Afterward, each child was handed a helium balloon to write a message on and send up to heaven ― up to their friends. One balloon popped loudly next to Amanda and she startled, jumping up and retreating tearfully to the parking lot.
It sounded too much like a gunshot.
Once the balloons were up in the air, fading into the night sky, she came back.
She sang “Amazing Grace” along with the crowd, and held a flickering white candle. The program was over, and people started to disperse, gathering up their families and walking to their cars.
Amanda stood alone. And then, one by one, children began to approach, lining up to see her. They hugged her legs, squeezed her chest, kissed her cheek. They knew what she needed.
The Trump administration is forging ahead with a previously sidelined plan to allow U.S. gun manufacturers sell their products abroad more cheaply and easily.
The proposed rule, published Thursday in the Federal Register, would shift control of U.S. firearm exports from the State Department to the Commerce Department, in a move the regulatory language said is aimed at reducing “procedural burdens and costs” on American gunmakers doing international business.
The plan would also save the U.S. government money by simplifying the licensing process, according to the proposal.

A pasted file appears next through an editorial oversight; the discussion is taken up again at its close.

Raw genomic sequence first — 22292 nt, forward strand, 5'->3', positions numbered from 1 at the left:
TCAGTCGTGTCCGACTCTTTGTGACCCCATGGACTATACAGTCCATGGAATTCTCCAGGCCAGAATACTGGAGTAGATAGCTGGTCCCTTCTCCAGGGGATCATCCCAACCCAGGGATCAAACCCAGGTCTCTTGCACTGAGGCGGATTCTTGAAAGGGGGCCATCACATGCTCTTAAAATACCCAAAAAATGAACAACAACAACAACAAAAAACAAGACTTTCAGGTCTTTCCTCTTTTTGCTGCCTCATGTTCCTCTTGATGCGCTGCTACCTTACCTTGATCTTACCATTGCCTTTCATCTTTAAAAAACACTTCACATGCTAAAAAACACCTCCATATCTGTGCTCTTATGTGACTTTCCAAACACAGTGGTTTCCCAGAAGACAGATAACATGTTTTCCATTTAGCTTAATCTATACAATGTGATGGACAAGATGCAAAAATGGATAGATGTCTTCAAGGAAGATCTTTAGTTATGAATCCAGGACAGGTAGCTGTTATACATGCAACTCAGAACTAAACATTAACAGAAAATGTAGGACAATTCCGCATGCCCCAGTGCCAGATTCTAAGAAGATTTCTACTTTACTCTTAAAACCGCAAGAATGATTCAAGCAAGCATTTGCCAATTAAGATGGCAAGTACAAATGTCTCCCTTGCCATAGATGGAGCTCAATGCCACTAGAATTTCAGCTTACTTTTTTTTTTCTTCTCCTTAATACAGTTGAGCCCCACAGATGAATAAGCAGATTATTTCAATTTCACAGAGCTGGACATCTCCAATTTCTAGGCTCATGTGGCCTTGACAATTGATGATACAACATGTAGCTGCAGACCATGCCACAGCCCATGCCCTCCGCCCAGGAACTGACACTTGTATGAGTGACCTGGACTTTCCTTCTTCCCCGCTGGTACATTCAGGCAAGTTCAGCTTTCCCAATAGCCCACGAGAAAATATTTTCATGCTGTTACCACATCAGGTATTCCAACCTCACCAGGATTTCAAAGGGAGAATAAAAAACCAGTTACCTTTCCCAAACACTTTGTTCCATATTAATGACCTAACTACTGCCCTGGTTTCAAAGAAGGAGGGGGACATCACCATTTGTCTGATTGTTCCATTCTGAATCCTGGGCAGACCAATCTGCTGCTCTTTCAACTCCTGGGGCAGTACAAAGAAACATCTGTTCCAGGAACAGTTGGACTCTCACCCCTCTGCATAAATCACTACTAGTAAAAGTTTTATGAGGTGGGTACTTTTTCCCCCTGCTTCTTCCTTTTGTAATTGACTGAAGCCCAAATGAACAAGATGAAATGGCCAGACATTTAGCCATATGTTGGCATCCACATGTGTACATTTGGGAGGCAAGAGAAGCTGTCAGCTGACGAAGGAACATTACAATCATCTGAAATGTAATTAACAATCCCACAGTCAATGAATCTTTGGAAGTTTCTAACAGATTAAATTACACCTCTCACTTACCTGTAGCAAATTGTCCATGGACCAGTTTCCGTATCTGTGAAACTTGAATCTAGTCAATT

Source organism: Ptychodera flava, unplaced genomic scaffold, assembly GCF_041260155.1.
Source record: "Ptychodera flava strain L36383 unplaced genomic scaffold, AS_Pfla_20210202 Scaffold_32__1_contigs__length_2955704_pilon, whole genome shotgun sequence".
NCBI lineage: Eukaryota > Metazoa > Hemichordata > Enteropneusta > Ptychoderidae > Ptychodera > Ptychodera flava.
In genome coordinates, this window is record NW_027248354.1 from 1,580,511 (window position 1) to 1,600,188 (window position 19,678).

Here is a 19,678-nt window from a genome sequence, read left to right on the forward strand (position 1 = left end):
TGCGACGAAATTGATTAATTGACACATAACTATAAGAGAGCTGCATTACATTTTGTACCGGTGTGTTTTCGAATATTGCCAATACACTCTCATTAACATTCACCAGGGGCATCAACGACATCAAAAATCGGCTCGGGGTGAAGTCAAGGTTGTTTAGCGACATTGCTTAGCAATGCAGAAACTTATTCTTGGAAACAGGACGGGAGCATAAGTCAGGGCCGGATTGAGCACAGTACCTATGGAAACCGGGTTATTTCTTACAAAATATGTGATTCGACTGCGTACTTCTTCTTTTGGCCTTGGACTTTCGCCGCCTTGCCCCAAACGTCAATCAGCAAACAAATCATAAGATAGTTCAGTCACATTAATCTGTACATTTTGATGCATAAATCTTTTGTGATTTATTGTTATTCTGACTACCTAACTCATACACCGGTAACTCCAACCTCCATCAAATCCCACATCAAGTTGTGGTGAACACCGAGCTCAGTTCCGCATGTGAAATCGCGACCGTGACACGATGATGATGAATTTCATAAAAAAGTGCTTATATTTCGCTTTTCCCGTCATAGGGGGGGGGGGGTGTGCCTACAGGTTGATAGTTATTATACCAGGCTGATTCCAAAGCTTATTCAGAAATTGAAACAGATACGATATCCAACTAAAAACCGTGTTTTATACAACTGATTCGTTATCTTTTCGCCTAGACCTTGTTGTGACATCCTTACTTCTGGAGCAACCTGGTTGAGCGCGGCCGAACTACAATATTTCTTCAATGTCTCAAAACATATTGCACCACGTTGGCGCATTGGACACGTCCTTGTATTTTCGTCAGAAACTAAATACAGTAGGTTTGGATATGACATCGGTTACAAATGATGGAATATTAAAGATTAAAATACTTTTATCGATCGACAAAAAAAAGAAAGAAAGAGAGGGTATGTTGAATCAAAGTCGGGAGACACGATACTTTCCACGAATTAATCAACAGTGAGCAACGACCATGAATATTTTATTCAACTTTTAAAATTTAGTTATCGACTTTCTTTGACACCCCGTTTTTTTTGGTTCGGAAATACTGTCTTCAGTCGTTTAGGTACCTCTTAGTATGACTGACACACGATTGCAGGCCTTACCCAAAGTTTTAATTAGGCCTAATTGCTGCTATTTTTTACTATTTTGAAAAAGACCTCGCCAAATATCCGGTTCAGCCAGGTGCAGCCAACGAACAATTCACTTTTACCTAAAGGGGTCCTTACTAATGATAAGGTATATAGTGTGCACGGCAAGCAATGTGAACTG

As a result, gun companies would likely be able to expand foreign sales of popular civilian firearms and accessories that have attracted controversy in the U.S. These include semi-automatic military-style guns like AR-15s, .50 caliber rifles, scopes and certain high-capacity ammunition magazines.
That would be a boon to an industry that has experienced sharp declines in sales since Donald Trump’s won the White House in 2016, after years of record sales driven by fears that former President Barack Obama would tighten gun laws. The Obama administration had mulled a similar export plan during his first term, but abandoned it following the 2012 mass shooting at an elementary school in Newtown, Connecticut.
If the rule change takes effect, foreign arms sales are expected to increase as much as 20 percent, according to the National Sports Shooting Foundation, the gun industry’s trade association. Other arms trade experts have predicted a much smaller boost.
But the plan has also raised concerns among foreign policy experts and some Democratic lawmakers who say that the reduced oversight under the new system could increase gun violence in other nations by putting more powerful weaponry in the hands of human rights abusers and criminal factions, as well as the civilian population.
Direct civilian access to U.S.-made weapons would depend on their nations’ gun laws.
It was already problematic, and now all the indicators are that the gates will open and there won’t be any controls on who gets weapons that are legally exported. John Lindsay-Poland, gun violence researcher